Or it could just be a much longer route to a solution than you think it is. That actually happens pretty often—there's an answer there, but it's more complicated than you think.

Hitting a dead end is okay. Failing to listen is not.

Your interviewer probably won't fault you for going down the wrong path at first. They've seen really smart engineers do the same thing. They understand it's because you only have a partial view of the maze.
They might have let you go down the wrong path for a bit to see if you could keep your thinking organized without help. But now they want to rush you through the part where you discover the dead end and double back. Not because they don't believe you can manage it yourself. But because they want to make sure you have enough time to finish the question.
But here's something they will fault you for: failing to listen to them. Nobody wants to work with an engineer who doesn't listen.
So when you find yourself in that crucial coding interview moment, when you're torn between holding your train of thought and considering the idea your interviewer is suggesting...remember this:
Listening to your interviewer is the most important thing.
Take what they're saying and run with it. Think of the next steps that follow from what they're saying.
Even if it means completely leaving behind the path you were on. Trust the route your interviewer is pointing you down.
Because they can see the whole maze.
6) How To Get The Most Out Of Your Coding Interview Practice Sessions
When you start practicing for coding interviews, there’s a lot to cover. You’ll naturally wanna brush up on technical questions. But how you practice those questions will make a big difference in how well you’re prepared.
Here’re a few tips to make sure you get the most out of your practice sessions.
Track your weak spots
One of the hardest parts of practicing is knowing what to practice. Tracking what you struggle with helps answer that question.
So grab a fresh notebook. After each question, look back and ask yourself, “What did I get wrong about this problem at first?” Take the time to write down one or two things you got stuck on, and what helped you figure them out. Compare these notes to our tips for getting unstuck.
After each full practice session, read through your entire running list. Read it at the beginning of each practice session too. This’ll add a nice layer of rigor to your practice, so you’re really internalizing the lessons you’re learning.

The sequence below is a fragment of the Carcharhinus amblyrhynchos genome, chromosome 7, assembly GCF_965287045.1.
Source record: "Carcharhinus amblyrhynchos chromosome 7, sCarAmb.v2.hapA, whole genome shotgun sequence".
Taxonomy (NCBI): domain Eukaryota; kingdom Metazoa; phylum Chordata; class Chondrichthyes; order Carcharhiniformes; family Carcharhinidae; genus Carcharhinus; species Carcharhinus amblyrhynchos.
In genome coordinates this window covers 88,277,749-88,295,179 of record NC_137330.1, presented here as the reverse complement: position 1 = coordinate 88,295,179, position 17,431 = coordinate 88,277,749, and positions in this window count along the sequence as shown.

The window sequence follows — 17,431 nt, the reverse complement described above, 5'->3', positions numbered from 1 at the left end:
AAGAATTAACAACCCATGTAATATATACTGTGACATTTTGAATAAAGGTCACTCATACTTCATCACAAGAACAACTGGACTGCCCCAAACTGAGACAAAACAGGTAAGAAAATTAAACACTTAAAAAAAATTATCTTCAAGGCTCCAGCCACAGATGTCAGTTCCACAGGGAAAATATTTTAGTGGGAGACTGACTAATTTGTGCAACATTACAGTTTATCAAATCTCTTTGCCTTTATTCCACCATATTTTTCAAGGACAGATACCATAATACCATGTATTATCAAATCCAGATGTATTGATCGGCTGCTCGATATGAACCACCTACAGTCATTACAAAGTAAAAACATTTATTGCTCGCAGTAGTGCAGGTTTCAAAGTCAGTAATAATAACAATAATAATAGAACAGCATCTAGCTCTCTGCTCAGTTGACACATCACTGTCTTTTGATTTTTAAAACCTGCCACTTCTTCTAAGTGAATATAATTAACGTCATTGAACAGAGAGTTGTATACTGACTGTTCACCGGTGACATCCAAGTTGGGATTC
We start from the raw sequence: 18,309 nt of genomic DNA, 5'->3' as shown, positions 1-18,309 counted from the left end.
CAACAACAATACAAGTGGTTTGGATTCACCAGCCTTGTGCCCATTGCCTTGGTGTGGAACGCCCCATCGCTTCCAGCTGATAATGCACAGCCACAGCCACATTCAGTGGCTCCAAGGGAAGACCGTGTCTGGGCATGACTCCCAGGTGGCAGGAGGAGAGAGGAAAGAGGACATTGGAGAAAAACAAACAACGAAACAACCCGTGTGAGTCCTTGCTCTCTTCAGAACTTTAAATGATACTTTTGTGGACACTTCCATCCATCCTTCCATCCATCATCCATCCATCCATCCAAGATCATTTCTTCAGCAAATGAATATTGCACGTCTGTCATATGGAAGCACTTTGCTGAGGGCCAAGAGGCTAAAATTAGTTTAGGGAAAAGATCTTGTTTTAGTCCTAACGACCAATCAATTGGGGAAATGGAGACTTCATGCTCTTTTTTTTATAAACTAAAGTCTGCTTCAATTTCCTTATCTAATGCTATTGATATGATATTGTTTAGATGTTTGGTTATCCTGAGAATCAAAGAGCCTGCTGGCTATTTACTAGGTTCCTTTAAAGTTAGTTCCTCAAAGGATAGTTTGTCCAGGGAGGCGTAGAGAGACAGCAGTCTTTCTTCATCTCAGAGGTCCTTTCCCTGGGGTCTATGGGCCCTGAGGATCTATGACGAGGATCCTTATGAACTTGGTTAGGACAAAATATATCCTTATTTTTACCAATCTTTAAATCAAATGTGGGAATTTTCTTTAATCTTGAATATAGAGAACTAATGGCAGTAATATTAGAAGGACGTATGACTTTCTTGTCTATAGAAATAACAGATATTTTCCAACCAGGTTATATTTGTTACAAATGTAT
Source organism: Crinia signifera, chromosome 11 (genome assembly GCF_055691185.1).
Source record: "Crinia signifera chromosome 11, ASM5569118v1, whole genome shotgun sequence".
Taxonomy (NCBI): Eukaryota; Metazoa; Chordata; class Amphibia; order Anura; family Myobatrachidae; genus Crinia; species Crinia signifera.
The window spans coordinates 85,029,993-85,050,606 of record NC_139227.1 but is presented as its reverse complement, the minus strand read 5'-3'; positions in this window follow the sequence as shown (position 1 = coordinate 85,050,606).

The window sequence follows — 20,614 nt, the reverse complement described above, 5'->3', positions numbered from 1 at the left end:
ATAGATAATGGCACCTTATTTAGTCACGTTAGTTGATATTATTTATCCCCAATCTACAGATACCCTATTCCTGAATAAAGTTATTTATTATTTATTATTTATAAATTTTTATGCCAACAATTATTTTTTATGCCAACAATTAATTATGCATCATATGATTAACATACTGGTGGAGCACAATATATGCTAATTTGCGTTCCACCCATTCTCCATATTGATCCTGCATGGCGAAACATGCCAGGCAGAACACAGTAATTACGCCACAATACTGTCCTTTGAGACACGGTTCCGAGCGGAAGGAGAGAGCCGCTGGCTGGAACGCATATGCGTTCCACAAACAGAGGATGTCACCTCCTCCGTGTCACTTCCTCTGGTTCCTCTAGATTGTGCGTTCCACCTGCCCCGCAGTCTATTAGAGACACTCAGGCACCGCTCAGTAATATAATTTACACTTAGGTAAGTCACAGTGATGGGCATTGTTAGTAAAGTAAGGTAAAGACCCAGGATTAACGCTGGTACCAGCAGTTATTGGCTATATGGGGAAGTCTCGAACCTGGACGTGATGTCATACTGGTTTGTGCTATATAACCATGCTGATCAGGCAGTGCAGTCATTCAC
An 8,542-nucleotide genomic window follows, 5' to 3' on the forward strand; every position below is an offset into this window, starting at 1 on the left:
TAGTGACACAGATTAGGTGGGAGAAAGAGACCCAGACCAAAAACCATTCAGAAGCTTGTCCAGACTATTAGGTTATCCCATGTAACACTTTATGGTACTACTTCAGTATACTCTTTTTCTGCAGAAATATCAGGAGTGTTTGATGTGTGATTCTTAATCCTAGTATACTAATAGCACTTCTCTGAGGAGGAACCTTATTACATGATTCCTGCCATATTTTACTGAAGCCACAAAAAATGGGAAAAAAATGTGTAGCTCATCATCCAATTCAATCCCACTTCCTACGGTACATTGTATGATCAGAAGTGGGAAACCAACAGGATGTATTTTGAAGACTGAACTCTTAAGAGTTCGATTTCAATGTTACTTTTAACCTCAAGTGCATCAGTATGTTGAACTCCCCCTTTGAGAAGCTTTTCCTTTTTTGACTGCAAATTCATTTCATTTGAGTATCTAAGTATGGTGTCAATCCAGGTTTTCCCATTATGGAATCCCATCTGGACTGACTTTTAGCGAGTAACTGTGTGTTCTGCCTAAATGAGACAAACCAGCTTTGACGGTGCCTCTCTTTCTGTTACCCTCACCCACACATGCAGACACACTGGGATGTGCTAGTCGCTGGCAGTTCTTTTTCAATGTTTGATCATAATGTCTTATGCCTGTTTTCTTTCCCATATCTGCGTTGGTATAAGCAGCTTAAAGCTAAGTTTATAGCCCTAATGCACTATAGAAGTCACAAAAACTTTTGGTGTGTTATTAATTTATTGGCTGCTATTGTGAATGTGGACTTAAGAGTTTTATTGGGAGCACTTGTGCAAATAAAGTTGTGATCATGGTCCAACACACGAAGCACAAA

Use an actual whiteboard
Coding on a whiteboard is awkward at first. You have to write out every single character, and you can’t easily insert or delete blocks of code.
Use your practice sessions to iron out that awkwardness. Run a few problems on a piece of paper or, if you can, a real whiteboard. A few helpful tips for handwriting code:

Set a timer
Get a feel for the time pressure of an actual interview. You should be able to finish a problem in 30–45 minutes, including debugging your code at the end.
If you’re just starting out and the timer adds too much stress, put this technique on the shelf. Add it in later as you start to get more comfortable with solving problems.
Think out loud
Like writing code on a whiteboard, this is an acquired skill. It feels awkward at first. But your interviewer will expect you to think out loud during the interview, so you gotta power through that awkwardness.
A good trick to get used to talking out loud: Grab a buddy. Another engineer would be great, but you can also do this with a non-technical friend.
Have your buddy sit in while you talk through a problem. Better yet—try loading up one of our questions on an iPad and giving that to your buddy to use as a script!
Set aside a specific time of day to practice.
Give yourself an hour each day to practice. Commit to practicing around the same time, like after you eat dinner. This helps you form a stickier habit of practicing.
Prefer small, daily doses of practice to doing big cram sessions every once in a while. Distributing your practice sessions helps you learn more with less time and effort in the long run.